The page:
The benefits of creating a forum for sharing information about energy-efficiency technologies and practices are significant enough to get a public power utility and an investor-owned utility to work together. “It is not often you see a joint effort between a public power utility and an IOU,” acknowledged Martinez. “But customer education is an important part of every power provider’s mission.”

For more information about the 2016 Electro-Technology Expo, on either attending or exhibiting, contact Jamie Hill at 605-721-2276.

Workshop focuses on improving irrigation efficiency

Inefficient irrigation systems can be costly—to the grower, the utility and the community—so Western is co-sponsoring a workshop Nov. 18 to help agricultural customers explore resources to tackle the problem.

Lots to learn
REAP Irrigation Energy Cost Savings—From Testing Your Pumps to Financing and Completing the ProjectRedirecting to a non-government site will introduce participants to free equipment-testing programs, grants and incentives to upgrade their agricultural operations. Speakers from Nebraska Public Power DistrictRedirecting to a non-government site (NPPD) and Department of Agriculture (USDA) Rural Development will share:

  • Details on free programs support through NPPD, Western and other agencies
  • Hands-on training on pump testing and using infrared cameras to identify savings on energy-related costs, such as livestock watering, grain drying and shop energy

Best of all, the workshop is free to NPPD members and their agricultural customers. “We are excited about this workshop because it offers a unique perspective,” explained NPPD Energy Efficiency Consultant Ronald Rose. “Irrigation customers will learn about the types of projects that qualify for federal, state and local incentives, and how to design energy efficiency into their projects up front.”

Hear from experts
NPPD is a leader in managing irrigation loads and supporting agricultural customers. Over the past 40 years, connected irrigation horsepower served by NPPD has grown at an annual rate of 4.7 percent. Irrigation accounted for 99 percent of reported peak load controlled in 2010. The power wholesaler’s EnergyWise Pump Efficiency Program offers financial incentives for testing and upgrading eligible electric irrigation pumps to improve overall efficiency.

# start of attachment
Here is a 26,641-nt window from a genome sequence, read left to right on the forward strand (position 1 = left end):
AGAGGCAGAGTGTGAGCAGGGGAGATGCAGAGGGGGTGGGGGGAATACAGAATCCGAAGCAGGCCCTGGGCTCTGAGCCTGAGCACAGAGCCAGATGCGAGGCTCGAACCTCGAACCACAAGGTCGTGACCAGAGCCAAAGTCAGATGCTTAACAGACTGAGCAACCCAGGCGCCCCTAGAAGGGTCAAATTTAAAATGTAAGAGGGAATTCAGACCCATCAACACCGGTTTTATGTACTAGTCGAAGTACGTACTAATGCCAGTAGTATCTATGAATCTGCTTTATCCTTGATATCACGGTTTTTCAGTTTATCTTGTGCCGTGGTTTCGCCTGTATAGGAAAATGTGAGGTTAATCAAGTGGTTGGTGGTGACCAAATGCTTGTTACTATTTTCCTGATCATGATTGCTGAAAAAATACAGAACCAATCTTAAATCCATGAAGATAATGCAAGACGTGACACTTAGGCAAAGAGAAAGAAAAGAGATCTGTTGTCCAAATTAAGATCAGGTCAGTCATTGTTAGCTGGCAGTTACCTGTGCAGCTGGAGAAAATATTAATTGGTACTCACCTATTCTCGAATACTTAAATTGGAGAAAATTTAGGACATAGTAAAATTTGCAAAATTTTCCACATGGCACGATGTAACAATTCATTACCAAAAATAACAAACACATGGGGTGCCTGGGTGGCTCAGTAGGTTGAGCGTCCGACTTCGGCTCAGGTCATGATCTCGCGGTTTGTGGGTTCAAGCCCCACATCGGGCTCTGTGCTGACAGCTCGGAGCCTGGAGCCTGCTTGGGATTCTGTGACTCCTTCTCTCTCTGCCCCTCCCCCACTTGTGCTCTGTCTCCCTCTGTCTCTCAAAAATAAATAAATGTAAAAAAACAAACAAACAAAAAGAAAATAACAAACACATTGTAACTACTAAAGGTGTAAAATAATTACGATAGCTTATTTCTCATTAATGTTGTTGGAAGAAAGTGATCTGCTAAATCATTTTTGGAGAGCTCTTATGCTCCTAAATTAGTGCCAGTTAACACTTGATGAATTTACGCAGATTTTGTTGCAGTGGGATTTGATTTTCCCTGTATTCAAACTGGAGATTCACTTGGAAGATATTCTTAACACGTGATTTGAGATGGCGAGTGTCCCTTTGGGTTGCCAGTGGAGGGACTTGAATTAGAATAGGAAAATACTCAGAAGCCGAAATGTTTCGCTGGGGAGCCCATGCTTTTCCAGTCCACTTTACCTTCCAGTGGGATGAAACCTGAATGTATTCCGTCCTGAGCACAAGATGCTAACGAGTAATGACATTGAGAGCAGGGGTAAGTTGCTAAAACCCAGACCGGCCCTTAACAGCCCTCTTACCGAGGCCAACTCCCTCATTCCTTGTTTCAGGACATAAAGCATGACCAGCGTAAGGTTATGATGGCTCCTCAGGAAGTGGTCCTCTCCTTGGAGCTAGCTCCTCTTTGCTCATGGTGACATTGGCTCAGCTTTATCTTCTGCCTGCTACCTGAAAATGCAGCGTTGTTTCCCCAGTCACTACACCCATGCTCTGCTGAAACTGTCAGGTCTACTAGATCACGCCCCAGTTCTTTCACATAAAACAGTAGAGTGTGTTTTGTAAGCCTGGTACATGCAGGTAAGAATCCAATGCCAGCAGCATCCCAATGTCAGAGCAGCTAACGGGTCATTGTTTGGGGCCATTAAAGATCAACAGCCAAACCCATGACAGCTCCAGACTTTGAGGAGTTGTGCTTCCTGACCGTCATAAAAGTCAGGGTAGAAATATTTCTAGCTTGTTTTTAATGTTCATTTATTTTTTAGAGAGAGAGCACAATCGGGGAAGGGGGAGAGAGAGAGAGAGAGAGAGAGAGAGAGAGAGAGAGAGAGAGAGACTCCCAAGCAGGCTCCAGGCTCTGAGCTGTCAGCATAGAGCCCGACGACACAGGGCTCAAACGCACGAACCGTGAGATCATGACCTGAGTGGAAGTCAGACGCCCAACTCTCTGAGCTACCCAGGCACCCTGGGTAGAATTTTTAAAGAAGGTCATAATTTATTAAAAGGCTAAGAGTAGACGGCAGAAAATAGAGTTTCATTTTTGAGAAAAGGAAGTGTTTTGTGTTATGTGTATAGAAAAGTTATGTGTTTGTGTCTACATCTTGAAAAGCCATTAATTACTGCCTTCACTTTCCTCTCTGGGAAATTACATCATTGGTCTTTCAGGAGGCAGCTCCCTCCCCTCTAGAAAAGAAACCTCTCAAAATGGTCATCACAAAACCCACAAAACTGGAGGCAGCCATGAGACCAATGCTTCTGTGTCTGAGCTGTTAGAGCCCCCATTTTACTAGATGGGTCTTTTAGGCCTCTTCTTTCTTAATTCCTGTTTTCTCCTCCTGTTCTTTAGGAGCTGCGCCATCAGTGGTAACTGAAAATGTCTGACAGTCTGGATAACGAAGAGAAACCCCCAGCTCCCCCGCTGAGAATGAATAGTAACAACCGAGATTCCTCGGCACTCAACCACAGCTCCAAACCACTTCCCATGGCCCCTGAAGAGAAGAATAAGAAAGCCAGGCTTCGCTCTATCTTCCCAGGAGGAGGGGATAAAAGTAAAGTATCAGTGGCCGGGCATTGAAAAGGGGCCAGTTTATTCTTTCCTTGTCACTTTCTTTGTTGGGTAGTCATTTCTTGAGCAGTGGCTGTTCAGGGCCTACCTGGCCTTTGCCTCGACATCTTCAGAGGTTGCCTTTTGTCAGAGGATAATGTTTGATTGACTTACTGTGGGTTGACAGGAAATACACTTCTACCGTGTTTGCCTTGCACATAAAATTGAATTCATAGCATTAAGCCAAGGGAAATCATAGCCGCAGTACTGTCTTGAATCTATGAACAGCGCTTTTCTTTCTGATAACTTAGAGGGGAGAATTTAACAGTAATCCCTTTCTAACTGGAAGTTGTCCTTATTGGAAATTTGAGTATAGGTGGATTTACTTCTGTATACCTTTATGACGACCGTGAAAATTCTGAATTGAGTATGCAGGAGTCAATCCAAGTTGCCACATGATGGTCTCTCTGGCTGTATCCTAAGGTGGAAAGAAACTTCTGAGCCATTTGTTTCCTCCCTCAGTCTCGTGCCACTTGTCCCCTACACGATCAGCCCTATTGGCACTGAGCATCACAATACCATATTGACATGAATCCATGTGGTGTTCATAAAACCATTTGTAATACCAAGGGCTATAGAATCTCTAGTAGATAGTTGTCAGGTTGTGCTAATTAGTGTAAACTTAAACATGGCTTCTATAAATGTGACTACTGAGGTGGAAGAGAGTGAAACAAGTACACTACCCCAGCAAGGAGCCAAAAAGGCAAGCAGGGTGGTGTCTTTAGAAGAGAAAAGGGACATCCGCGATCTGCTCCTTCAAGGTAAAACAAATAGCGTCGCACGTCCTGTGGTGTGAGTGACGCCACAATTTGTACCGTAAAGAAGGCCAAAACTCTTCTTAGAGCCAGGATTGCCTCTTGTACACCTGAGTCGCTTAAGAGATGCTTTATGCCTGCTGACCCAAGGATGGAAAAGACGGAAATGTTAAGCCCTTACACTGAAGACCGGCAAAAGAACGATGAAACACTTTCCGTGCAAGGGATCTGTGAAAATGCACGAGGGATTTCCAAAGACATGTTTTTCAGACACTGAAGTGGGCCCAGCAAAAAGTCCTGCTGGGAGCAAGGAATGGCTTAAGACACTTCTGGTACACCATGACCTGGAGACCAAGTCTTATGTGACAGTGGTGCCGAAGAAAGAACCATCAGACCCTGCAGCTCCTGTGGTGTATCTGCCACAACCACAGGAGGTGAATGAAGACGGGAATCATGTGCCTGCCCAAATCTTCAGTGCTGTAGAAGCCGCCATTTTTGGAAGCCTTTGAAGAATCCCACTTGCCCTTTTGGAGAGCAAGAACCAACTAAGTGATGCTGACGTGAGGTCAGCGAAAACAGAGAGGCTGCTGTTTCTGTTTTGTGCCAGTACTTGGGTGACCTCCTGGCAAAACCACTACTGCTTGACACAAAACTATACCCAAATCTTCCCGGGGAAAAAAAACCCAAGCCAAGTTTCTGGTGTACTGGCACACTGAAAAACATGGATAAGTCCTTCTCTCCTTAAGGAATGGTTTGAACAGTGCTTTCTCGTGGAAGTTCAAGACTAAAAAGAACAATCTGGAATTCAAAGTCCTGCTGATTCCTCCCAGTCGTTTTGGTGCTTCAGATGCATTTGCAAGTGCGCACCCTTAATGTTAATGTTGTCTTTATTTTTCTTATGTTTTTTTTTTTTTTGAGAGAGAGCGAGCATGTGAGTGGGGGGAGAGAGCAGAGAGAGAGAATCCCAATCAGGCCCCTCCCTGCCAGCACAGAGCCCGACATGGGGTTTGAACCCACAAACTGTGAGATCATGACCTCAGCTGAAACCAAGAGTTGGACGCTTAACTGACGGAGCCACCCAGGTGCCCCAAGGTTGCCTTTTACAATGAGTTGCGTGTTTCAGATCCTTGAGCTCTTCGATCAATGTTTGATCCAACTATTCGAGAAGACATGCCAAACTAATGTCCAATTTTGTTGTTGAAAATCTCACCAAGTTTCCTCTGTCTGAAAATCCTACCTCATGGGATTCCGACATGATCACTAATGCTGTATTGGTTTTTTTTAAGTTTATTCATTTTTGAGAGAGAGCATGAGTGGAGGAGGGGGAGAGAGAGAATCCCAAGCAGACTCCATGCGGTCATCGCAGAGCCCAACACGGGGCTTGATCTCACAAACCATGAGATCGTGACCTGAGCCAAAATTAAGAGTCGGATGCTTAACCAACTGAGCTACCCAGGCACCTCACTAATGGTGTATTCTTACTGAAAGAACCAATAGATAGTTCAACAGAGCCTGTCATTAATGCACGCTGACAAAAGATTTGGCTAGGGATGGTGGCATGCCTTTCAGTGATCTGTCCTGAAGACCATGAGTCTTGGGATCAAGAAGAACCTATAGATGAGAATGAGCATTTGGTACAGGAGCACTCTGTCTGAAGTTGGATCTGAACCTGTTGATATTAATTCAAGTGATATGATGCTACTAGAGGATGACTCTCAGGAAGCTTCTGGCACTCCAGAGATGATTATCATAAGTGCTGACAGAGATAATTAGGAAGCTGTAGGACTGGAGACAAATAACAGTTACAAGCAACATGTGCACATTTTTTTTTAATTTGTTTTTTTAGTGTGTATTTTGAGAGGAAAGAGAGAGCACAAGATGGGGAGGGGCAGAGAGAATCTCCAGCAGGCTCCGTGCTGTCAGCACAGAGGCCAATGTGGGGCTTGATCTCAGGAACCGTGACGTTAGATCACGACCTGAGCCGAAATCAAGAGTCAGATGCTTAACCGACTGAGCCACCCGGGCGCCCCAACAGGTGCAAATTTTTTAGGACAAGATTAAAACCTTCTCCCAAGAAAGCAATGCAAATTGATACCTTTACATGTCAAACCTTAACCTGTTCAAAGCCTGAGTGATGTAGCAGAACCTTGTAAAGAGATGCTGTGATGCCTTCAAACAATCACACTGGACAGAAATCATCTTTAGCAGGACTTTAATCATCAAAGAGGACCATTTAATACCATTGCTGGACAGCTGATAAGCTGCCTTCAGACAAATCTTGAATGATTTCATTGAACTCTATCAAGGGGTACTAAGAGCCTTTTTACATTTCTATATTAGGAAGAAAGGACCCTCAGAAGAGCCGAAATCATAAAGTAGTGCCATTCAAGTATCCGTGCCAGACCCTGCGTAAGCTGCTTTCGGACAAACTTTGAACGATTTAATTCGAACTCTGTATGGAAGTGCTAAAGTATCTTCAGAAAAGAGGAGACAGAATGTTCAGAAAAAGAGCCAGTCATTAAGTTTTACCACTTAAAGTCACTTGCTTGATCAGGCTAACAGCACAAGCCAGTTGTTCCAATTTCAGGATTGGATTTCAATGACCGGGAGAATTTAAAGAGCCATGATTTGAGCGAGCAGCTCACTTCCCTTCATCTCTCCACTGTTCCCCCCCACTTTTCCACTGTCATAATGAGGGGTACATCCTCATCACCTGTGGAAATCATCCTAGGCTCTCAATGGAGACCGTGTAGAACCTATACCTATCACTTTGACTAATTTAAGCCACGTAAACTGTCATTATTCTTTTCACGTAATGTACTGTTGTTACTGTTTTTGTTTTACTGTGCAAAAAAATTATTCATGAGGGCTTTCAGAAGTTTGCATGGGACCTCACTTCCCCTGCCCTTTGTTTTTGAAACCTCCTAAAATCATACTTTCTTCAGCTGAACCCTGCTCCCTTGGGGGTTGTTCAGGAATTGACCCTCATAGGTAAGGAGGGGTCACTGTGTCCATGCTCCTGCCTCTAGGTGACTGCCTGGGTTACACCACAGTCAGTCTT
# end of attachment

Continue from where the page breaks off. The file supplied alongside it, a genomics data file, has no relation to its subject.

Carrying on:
Irrigation accounted for 99 percent of NPPD's reported peak load controlled in 2010.

Irrigation accounted for 99 percent of NPPD’s reported peak load controlled in 2010.

NPPD recently partnered with a grower and vendor on an innovative pilot project, and Rose will be on hand to discuss lessons learned. The 25-kilowatt solar-powered irrigation system comprising 100 250-watt panels generated 40,000 kilowatt-hours in its first year of operation. “As far as we know, the system is the first of its kind in Nebraska,” he observed.

Visitors to NPPD’s website will find an operating-cost calculator and a status window to check on the daily irrigation control schedule. There is also information about specialized rates, incentives and applying for USDA energy grants.

USDA Rural Development provides from $22.8 to $75 million in grant funding to agricultural producers and small rural business owners interested in improving their energy efficiency or investing in renewable resource technology. The nationwide program is available to businesses in populations of 50,000 or less and to farmers and ranchers.

Veteran training provider
Clean Energy AmbassadorsRedirecting to a non-government site (CEA), which is coordinating the event, has teamed with Western on many successful workshops, including popular infrared camera training. CEA’s free Lunchtime Webinar series presents a monthly opportunity to learn about cost-effective measures and technologies that can help small electric cooperatives save their customers energy and money.

Registration is required, so don’t wait to take advantage of this training opportunity. After registering you will receive an agenda and directions to the workshop site, the NRD Conference CenterRedirecting to a non-government site in Grand Island, Nebraska. For more information about registration or the workshop, contact Emily Stark at 406-969-1040.